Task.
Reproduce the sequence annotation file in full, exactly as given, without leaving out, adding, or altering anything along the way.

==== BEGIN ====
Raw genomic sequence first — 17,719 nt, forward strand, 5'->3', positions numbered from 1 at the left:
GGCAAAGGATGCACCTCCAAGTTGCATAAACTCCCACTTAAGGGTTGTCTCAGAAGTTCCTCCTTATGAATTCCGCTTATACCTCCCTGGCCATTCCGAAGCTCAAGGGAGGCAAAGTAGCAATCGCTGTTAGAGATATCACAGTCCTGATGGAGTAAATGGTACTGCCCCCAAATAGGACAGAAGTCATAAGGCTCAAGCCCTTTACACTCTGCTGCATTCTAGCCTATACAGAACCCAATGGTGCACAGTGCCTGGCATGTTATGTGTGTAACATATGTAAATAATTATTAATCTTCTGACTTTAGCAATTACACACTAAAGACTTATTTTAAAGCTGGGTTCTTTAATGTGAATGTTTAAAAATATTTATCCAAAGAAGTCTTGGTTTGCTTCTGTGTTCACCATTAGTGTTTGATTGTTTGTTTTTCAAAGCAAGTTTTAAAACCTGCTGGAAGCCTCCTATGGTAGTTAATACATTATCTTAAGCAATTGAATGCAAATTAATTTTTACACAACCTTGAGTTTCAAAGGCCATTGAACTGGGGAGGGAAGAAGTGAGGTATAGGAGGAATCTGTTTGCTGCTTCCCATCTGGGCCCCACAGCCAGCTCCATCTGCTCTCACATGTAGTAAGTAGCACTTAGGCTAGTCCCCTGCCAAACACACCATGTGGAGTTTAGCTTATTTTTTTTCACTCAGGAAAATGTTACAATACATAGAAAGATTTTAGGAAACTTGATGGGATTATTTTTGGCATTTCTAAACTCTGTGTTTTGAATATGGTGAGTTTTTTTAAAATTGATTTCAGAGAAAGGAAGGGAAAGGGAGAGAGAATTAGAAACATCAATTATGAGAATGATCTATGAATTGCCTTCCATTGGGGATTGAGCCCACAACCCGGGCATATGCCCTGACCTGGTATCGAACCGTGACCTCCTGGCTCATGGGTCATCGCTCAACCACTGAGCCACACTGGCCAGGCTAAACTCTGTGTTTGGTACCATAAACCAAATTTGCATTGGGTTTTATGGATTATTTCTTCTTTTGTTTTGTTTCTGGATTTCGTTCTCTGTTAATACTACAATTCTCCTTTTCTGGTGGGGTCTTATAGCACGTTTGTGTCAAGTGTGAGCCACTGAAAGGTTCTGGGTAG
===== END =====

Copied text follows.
Raw genomic sequence first — 17,719 nt, forward strand, 5'->3', positions numbered from 1 at the left:
GGCAAAGGATGCACCTCCAAGTTGCATAAACTCCCACTTAAGGGTTGTCTCAGAAGTTCCTCCTTATGAATTCCGCTTATACCTCCCTGGCCATTCCGAAGCTCAAGGGAGGCAAAGTAGCAATCGCTGTTAGAGATATCACAGTCCTGATGGAGTAAATGGTACTGCCCCCAAATAGGACAGAAGTCATAAGGCTCAAGCCCTTTACACTCTGCTGCATTCTAGCCTATACAGAACCCAATGGTGCACAGTGCCTGGCATGTTATGTGTGTAACATATGTAAATAATTATTAATCTTCTGACTTTAGCAATTACACACTAAAGACTTATTTTAAAGCTGGGTTCTTTAATGTGAATGTTTAAAAATATTTATCCAAAGAAGTCTTGGTTTGCTTCTGTGTTCACCATTAGTGTTTGATTGTTTGTTTTTCAAAGCAAGTTTTAAAACCTGCTGGAAGCCTCCTATGGTAGTTAATACATTATCTTAAGCAATTGAATGCAAATTAATTTTTACACAACCTTGAGTTTCAAAGGCCATTGAACTGGGGAGGGAAGAAGTGAGGTATAGGAGGAATCTGTTTGCTGCTTCCCATCTGGGCCCCACAGCCAGCTCCATCTGCTCTCACATGTAGTAAGTAGCACTTAGGCTAGTCCCCTGCCAAACACACCATGTGGAGTTTAGCTTATTTTTTTTCACTCAGGAAAATGTTACAATACATAGAAAGATTTTAGGAAACTTGATGGGATTATTTTTGGCATTTCTAAACTCTGTGTTTTGAATATGGTGAGTTTTTTTAAAATTGATTTCAGAGAAAGGAAGGGAAAGGGAGAGAGAATTAGAAACATCAATTATGAGAATGATCTATGAATTGCCTTCCATTGGGGATTGAGCCCACAACCCGGGCATATGCCCTGACCTGGTATCGAACCGTGACCTCCTGGCTCATGGGTCATCGCTCAACCACTGAGCCACACTGGCCAGGCTAAACTCTGTGTTTGGTACCATAAACCAAATTTGCATTGGGTTTTATGGATTATTTCTTCTTTTGTTTTGTTTCTGGATTTCGTTCTCTGTTAATACTACAATTCTCCTTTTCTGGTGGGGTCTTATAGCACGTTTGTGTCAAGTGTGAGCCACTGAAAGGTTCTGGGTAG